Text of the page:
Where a person has no knowledge of a fact, there will be no recovery if he either fails to disclose it or misrepresents it. That has long been the position for failure to disclose. The Franklin case, which was decided last December, shows that a person is only required to report a relevant fact of which he has knowledge. There is no misrepresentation if he completes the standard declaration without reporting a fact of which he had no knowledge. With those assurances and with the recommendation of a little light reading for the noble Earl of yet another legal judgment, I hope that he will be able to withdraw his amendment.

Lord Skelmersdale: In answer to the noble Earl's amendments my noble friend has mentioned the Secretary of State's discretion to waive the refund of overpayment either in whole or in part. Surely, there is a third course. It would be helpful to me at least, and, I hope, to the noble Earl, if we can be told that where a substantial sum of money is due to be repaid, this can be done over a period of time and settled in the adjudication.

Lord Mackay of Ardbrecknish: As we are in Committee, perhaps I may respond. The period of time during which the overpayment can be paid back is, in the first instance, a matter for negotiation between the person and the Benefits Agency. If no agreement can be arrived at, there is a limit to the amount of weekly overpayment which can be imposed. If my memory is correct it is £7 and £9--odd if the claim was fraudulent. Obviously, depending on the size of the overpayment, that will have some bearing on the length of time during which the overpayment is made. If it is felt that that would be too much for the person, it can be reduced to a lesser amount as long as the overpayment is made. I think that it is fair to say that the Secretary of State tries to take a reasonable view of repayments.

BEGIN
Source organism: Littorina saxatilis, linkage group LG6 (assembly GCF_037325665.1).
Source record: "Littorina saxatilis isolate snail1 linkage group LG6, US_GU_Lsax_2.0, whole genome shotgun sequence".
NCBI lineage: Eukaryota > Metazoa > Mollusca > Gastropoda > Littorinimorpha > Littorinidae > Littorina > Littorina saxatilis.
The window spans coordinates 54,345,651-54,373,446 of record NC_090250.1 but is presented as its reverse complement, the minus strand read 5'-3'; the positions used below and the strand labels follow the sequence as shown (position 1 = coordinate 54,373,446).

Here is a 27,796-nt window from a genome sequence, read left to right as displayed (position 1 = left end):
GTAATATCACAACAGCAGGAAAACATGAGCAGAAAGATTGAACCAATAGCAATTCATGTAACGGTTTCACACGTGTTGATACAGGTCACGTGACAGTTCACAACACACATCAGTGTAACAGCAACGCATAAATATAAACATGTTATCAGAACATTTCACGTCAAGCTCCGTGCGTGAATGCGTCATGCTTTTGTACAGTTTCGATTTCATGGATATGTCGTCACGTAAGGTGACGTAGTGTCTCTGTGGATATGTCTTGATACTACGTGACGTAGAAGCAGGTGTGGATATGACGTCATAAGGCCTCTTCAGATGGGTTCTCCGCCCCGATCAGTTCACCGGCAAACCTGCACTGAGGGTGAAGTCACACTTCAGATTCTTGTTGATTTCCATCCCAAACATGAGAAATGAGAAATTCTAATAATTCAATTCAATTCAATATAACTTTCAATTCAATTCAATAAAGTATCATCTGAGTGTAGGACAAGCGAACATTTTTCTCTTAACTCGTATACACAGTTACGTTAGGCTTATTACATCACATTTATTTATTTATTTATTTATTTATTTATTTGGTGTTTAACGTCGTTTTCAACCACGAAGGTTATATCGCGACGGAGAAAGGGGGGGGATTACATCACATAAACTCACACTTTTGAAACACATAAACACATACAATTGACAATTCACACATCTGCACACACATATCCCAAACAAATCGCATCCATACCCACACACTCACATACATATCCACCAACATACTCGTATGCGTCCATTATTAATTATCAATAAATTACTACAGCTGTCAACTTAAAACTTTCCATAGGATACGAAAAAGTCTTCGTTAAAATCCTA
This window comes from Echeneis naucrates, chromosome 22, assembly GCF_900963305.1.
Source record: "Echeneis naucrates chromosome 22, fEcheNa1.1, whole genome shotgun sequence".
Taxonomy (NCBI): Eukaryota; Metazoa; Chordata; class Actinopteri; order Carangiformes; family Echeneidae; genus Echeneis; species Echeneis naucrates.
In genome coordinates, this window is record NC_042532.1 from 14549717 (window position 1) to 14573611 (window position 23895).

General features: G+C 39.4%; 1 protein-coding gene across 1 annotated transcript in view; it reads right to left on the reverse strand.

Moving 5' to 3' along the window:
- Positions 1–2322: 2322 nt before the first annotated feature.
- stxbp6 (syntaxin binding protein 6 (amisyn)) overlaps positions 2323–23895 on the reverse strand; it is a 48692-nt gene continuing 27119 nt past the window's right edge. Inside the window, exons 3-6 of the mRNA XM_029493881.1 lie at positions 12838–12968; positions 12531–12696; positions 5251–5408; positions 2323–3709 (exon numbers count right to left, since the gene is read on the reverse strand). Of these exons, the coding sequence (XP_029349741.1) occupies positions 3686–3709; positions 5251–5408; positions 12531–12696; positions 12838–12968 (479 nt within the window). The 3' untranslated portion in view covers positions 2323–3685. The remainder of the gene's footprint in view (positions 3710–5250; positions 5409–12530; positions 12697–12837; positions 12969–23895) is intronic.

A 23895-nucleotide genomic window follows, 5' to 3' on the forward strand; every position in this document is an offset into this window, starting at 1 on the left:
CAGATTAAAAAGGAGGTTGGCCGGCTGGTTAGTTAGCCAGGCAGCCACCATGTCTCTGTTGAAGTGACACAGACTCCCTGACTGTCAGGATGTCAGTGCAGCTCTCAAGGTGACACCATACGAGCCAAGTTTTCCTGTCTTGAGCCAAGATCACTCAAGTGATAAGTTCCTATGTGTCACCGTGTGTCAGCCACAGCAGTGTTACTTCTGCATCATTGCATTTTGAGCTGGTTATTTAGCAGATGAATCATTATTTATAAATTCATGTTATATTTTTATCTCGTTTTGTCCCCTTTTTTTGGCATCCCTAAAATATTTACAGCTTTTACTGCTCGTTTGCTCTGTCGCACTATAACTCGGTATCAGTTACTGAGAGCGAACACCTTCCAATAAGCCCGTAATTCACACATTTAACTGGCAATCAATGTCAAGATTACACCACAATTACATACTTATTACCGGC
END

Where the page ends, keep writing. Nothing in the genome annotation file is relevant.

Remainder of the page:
7 p.m.

Earl Russell: I am grateful to the Minister for that reply. I was aware of the case of Franklin and I am encouraged by the Minister's reading of it. If that is indeed the law, I am satisfied, but I ask the Minister to continue to watch the situation to see whether the cases which caused so much confusion in Jones continue to arise and, if they do, to reconsider whether the law may be in need of clarification.

On the question of mental state, it is not quite so simple. It is clear that a person's mental state is relevant to the question of whether the claimant knew the facts in question, but there is a commissioner's decision--the reference is CA/303/92--which holds that the question is only whether the claimant knew the fact in question, not whether he understood that it was reasonable to require him to disclose it. There are a number of cases of mental impairment--severe brain injury after a road accident comes to mind--where that distinction might be vital. I hope that the Minister can again tell me, as he has on other issues, that he has discretion and that he will exercise it with mercy. Can he help me that far?